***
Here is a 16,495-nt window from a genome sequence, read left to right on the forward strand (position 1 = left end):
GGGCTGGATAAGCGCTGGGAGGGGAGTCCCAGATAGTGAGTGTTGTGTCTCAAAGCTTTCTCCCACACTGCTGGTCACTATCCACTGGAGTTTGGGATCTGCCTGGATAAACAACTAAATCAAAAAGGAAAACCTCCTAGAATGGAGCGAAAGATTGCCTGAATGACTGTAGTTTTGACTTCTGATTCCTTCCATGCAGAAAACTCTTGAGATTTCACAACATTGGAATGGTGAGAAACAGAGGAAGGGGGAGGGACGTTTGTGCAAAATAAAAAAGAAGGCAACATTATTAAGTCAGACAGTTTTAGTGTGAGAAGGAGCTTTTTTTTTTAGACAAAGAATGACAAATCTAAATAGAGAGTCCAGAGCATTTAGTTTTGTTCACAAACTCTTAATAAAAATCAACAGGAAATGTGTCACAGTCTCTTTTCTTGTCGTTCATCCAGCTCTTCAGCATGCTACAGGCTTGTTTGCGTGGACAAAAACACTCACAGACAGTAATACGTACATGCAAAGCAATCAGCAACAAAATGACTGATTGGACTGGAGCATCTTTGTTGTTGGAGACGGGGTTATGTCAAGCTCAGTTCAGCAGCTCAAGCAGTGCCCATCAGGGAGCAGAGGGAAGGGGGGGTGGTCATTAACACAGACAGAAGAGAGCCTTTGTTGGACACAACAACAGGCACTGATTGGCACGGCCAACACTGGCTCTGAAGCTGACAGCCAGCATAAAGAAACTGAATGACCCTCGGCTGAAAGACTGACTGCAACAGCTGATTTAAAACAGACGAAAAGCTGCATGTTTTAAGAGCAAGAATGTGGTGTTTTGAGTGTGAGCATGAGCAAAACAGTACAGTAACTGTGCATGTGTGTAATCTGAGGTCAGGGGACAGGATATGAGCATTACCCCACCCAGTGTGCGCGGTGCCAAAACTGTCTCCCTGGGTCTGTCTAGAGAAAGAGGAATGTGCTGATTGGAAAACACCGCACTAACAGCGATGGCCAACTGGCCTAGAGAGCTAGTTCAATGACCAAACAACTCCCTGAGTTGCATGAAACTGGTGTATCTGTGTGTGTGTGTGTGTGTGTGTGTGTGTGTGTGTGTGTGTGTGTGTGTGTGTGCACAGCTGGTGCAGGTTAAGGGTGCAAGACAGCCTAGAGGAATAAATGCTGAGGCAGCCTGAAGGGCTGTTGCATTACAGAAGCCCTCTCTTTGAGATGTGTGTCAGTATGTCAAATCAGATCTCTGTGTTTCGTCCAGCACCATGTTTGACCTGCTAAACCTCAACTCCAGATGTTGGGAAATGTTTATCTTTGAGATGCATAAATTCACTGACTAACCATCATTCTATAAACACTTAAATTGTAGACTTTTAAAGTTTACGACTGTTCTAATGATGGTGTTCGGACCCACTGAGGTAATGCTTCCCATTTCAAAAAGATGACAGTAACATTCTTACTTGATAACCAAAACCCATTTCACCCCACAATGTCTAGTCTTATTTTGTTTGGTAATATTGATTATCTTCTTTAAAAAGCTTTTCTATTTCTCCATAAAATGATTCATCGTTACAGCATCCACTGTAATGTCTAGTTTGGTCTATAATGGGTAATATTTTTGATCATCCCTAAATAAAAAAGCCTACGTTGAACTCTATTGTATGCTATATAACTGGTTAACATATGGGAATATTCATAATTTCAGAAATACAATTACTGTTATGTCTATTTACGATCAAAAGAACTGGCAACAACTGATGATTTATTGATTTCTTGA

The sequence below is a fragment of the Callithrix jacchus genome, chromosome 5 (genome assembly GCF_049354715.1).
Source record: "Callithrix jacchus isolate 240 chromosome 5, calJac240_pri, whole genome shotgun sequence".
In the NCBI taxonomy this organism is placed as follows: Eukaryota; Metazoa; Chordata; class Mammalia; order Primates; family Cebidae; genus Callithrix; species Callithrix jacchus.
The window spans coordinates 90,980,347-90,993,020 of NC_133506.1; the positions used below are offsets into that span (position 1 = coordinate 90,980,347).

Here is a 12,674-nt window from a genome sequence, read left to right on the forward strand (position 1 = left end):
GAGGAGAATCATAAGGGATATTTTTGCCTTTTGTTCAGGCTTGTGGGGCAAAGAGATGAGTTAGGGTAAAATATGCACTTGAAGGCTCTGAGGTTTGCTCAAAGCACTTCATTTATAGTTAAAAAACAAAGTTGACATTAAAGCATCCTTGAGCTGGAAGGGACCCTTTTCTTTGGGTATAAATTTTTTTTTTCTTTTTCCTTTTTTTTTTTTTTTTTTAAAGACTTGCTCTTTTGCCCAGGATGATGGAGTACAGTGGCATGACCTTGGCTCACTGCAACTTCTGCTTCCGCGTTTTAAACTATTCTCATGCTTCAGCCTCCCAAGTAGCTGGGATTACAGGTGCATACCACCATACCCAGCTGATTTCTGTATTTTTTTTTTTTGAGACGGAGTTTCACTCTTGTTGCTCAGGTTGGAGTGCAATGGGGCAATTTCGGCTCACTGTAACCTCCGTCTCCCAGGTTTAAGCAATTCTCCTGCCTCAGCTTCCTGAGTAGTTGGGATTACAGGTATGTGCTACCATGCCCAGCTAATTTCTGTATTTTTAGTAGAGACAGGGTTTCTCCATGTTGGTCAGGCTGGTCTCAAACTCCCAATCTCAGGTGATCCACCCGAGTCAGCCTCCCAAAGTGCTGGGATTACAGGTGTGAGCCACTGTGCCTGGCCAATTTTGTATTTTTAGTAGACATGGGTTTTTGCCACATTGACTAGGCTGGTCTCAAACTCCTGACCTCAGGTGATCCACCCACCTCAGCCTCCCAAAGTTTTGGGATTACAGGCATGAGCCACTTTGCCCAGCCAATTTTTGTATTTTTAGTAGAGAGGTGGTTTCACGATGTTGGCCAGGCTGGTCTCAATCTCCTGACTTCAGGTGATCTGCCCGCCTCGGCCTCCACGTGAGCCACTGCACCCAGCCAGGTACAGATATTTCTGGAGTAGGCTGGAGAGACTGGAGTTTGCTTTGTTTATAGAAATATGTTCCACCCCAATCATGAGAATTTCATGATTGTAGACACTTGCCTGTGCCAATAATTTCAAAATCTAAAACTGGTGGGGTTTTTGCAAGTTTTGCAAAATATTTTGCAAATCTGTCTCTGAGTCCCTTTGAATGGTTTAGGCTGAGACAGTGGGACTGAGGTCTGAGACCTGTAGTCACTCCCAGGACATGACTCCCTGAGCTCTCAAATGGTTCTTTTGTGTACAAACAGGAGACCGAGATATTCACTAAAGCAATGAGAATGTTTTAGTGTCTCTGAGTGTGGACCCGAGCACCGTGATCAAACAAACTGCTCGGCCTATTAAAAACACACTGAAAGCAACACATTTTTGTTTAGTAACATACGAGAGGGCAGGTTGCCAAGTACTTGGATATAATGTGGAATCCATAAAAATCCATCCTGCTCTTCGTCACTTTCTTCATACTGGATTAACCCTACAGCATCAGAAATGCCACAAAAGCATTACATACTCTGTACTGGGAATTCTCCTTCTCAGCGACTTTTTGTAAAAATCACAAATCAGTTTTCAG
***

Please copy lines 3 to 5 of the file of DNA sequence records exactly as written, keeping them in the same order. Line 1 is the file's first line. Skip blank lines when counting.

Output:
The sequence below is a fragment of the Callithrix jacchus genome, chromosome 5 (genome assembly GCF_049354715.1).
Source record: "Callithrix jacchus isolate 240 chromosome 5, calJac240_pri, whole genome shotgun sequence".
In the NCBI taxonomy this organism is placed as follows: Eukaryota; Metazoa; Chordata; class Mammalia; order Primates; family Cebidae; genus Callithrix; species Callithrix jacchus.